Phenomenon of adsorption-induced deformation attracted recently a considerable attention owing to its relevance to practical problems of mechanical stability and integrity of novel nanoporous materials. Micro- and mesoporous materials find numerous applications as selective adsorbents and catalysts, substrates for biosensors and drug delivery, membranes and films in various nanotechnologies, which involve fluids adsorbed or confined to nanoscale pores within rigid or compliant solid matrixes. Guest molecules adsorbed in pores cause a substantial stress in the host matrix leading to its contraction or swelling. Although various experimental manifestations of adsorption-induced deformation have been known for a long time, a rigorous theoretical description of this phenomenon is lacking. A general thermodynamic approach is suggested for predicting adsorption stress and respective deformation in various microporous and mesoporous materials. The proposed method is based on the analysis of adsorption isotherms by means of molecular simulations, density functional theory, and empirical models. The main focus is made on contraction-expansion cycles in microporous zeolites and active carbons [1, 2], and on hysteretic deformations in the course of capillary condensation and desorption in mesoporous molecular sieves (MMS) and structural transformations known as breathing transitions in metal-organic frameworks (MOF) .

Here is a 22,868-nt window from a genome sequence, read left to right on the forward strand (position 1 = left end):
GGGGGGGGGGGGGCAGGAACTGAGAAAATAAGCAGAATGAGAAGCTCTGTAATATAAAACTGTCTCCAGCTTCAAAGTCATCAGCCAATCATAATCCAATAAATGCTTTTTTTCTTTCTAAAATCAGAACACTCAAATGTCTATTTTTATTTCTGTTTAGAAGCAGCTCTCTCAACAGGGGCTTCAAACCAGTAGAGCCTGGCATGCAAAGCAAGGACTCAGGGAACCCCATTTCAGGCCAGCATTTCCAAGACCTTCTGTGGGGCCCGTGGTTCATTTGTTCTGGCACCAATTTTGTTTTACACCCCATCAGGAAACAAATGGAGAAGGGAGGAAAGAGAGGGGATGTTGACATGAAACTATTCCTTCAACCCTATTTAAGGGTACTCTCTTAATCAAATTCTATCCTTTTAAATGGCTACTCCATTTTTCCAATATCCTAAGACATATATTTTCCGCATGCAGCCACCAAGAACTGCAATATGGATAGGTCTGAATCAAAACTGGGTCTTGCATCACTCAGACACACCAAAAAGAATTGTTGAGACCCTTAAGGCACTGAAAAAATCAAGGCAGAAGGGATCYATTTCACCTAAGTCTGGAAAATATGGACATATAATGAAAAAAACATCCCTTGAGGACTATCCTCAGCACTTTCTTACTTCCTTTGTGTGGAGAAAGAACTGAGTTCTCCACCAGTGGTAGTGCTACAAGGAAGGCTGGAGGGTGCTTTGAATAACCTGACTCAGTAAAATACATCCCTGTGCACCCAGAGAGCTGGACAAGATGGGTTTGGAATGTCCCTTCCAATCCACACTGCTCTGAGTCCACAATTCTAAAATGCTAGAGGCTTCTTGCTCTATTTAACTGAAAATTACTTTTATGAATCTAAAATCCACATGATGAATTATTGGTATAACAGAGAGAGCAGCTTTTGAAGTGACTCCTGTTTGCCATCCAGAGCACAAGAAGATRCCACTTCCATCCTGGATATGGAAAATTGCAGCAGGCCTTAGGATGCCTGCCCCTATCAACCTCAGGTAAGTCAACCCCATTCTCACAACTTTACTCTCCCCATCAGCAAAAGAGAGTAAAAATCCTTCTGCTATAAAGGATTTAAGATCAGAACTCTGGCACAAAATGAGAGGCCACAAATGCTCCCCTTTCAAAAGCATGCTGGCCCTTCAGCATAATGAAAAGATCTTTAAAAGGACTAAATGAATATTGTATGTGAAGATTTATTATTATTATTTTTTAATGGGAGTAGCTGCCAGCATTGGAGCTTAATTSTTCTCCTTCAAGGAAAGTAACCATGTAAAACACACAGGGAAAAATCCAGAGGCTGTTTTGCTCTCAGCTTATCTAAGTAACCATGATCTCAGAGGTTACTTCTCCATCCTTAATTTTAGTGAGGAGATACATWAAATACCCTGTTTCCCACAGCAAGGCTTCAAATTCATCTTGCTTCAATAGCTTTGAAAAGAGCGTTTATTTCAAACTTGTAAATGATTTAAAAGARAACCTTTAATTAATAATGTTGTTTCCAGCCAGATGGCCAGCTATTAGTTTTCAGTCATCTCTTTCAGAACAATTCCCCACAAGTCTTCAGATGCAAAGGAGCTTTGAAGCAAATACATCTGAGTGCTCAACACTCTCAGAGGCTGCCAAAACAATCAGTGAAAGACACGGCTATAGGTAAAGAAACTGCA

P.I. Ravikovitch and A.V. Neimark, - Density Functional Theory Model of Adsorption Deformation – Langmuir, 2006, V.22, p.p. 10864-10868.  P. Kowalczyk, A. Ciach, and A.V. Neimark, - Adsorption-induced deformation of microporous carbons: pore size distribution effect, - Langmuir, 2008, V. 24, p.6603-6608.  A. V. Neimark, F.X. Coudert, A. Boutin, and A. H. Fuchs, - Stress-based model for the breathing of metal–organic frameworks, J. Physical Chemistry Letters, 2010, V.1, p.445–449.
See more of this Group/Topical: Separations Division